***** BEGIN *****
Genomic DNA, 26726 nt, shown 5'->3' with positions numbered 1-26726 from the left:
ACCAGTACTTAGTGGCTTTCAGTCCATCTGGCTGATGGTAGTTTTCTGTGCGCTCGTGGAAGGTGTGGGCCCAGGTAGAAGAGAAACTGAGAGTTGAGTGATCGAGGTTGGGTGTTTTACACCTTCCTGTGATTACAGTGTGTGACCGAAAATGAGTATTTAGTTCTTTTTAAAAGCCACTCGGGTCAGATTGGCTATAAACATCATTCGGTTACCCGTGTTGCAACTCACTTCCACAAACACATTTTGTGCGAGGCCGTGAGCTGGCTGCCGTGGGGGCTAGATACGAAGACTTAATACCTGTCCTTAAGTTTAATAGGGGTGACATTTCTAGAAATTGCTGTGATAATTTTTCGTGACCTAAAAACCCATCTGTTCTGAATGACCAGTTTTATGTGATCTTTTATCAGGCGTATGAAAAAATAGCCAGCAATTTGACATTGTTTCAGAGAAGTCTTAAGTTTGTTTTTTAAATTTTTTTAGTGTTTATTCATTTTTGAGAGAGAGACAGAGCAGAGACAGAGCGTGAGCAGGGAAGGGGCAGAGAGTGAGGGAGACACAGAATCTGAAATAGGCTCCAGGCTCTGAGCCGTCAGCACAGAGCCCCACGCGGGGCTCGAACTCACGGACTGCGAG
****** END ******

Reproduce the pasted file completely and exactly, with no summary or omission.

Genomic DNA, 26726 nt, shown 5'->3' with positions numbered 1-26726 from the left:
ACCAGTACTTAGTGGCTTTCAGTCCATCTGGCTGATGGTAGTTTTCTGTGCGCTCGTGGAAGGTGTGGGCCCAGGTAGAAGAGAAACTGAGAGTTGAGTGATCGAGGTTGGGTGTTTTACACCTTCCTGTGATTACAGTGTGTGACCGAAAATGAGTATTTAGTTCTTTTTAAAAGCCACTCGGGTCAGATTGGCTATAAACATCATTCGGTTACCCGTGTTGCAACTCACTTCCACAAACACATTTTGTGCGAGGCCGTGAGCTGGCTGCCGTGGGGGCTAGATACGAAGACTTAATACCTGTCCTTAAGTTTAATAGGGGTGACATTTCTAGAAATTGCTGTGATAATTTTTCGTGACCTAAAAACCCATCTGTTCTGAATGACCAGTTTTATGTGATCTTTTATCAGGCGTATGAAAAAATAGCCAGCAATTTGACATTGTTTCAGAGAAGTCTTAAGTTTGTTTTTTAAATTTTTTTAGTGTTTATTCATTTTTGAGAGAGAGACAGAGCAGAGACAGAGCGTGAGCAGGGAAGGGGCAGAGAGTGAGGGAGACACAGAATCTGAAATAGGCTCCAGGCTCTGAGCCGTCAGCACAGAGCCCCACGCGGGGCTCGAACTCACGGACTGCGAG